How you deal with the old devices?

I am Chinese high school student and used to play VEX. And I realize a question resently. That question is that how we deal with the old marterials. I don’t know how Americans do, I only can talk about the situation in China. In resent years, vex provides new products like new microcontroller and joystick. So most of us use them instead of the old one. As a result, the old ones stay in the box and just like rubbish. However, although they are out of date, they are still useful and valuable for someone who interested in robot but doesn’t have enough money to offer it.
So, is it a good idea to collect them all and send them to the students who need them?

We have a big box of them as well, we have used a couple of the old micro- controllers to make Test PICs. This allows us to test motors and lifts without actually having make a program and run them with a Cortex. You just plug buttons and motors in, and they work.

Sometimes they come in handy for smaller projects, if something isn’t for competition, we might use them to mess around.

Fact is, VEX is done with them, they have discontinued some Crystal sensors. If you know people who can’t afford VEX parts, it would be a great idea to give some to them. They are still very usable, some competitions even allow them.

I have 5 clawbot kits that use the PIC controller and 10 of the old transmitters. They are great to use to do demo’s / fun build days. I have an old version of RobotC that still works with these devices.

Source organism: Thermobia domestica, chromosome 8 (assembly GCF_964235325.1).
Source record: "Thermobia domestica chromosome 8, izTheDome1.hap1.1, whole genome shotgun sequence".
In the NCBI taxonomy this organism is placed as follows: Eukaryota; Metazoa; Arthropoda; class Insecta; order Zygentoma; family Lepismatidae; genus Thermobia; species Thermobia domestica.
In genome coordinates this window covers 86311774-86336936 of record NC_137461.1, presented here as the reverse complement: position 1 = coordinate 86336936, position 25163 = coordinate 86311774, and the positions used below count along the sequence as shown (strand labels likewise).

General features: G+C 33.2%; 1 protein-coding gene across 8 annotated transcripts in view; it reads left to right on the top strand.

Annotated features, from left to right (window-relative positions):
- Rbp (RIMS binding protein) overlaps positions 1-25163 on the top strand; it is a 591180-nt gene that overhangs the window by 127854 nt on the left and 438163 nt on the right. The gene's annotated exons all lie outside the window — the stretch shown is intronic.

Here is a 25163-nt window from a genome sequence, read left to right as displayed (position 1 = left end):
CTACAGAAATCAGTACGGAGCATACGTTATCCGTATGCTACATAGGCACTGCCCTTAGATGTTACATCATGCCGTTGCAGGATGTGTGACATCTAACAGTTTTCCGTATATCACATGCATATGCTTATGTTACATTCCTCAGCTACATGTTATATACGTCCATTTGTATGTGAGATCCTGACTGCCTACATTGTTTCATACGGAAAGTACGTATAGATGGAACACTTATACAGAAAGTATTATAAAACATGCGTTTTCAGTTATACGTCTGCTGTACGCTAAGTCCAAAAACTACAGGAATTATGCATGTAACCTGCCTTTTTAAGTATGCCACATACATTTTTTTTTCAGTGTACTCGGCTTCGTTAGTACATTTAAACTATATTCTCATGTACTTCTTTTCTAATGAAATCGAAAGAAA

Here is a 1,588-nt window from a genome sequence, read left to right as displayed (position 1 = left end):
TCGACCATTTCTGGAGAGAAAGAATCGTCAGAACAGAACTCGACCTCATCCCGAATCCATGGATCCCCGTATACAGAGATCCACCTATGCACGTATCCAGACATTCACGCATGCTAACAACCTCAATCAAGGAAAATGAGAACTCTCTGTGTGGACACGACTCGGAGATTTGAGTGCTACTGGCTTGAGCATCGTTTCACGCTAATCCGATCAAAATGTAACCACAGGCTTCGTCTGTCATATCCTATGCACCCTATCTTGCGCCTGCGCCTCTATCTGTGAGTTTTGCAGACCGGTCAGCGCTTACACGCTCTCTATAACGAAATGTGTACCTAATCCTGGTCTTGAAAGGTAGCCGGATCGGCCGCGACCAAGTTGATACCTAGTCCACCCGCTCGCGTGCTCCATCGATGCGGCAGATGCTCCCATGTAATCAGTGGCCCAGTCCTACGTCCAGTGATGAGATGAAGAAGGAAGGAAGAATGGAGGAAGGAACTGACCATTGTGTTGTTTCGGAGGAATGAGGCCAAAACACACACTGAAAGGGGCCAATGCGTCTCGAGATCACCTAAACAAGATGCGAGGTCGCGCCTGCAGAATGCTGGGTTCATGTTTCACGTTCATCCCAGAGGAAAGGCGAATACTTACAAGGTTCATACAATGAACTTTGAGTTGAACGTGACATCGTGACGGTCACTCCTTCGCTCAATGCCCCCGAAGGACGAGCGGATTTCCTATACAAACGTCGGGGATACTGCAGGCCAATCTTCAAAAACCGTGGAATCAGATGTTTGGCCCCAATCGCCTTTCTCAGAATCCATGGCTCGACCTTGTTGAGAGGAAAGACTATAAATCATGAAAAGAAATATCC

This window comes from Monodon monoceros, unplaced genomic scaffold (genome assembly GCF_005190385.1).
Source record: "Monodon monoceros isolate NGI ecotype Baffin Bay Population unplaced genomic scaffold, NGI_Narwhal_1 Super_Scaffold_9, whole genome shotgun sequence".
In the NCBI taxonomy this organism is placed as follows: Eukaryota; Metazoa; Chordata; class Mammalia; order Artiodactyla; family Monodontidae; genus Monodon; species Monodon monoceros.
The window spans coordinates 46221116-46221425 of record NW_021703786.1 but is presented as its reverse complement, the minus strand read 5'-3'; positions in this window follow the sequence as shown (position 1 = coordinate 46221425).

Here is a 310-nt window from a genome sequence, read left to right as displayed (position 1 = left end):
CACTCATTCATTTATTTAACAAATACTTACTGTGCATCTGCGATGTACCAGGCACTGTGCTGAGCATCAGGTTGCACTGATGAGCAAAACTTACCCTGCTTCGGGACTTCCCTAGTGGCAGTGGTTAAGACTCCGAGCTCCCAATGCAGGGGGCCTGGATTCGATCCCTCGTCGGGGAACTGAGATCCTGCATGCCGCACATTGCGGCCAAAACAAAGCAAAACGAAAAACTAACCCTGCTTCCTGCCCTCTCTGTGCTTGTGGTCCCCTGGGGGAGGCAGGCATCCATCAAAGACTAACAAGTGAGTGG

I can do either crystals, I have some of the VEXNet backpacks that I can also use (a, those were the days!)

In your case you could give them to beginning teams to start them using VEX. The mechanicals are still the same and the PIC was/is fine for about 90% of what teams do today.

I want find a way to buy some old(second-hand) devices in a low price.
Take my high school as an example. The students in robot team play FLL. In fact, they have the ability and interest to play a harder and more exciting one, like vex. However, the head master don’t want to pay such a large amount money on it. That amount of money can buy lots of Lego. But if we can buy they in a similar price, I think he will think about it.

Just wanted to chime in with a video that recently popped up on my Facebook feed (link below): for NASA’s Student Rocket Fair, one of the teams used a PIC-driven robotic arm to pick up and load a payload into their rocket with pretty good accuracy.

Even if you don’t want to actually launch a rocket, you can always design a challenge for your students/teams (if you can tie it to a real-world problem, all the better) to design a solution for. It keeps things relevant and challenging, and is a great use for older hardware as you typically won’t need to break the finished product down once you are done (as the older hardware won’t be in as high of demand for your competition teams).

NASA Student Rocket Fair (VEX Robot comes in at 2:02): https://www.youtube.com/watch?v=LoEcLekZ-fw&feature=youtu.be&t=2m2s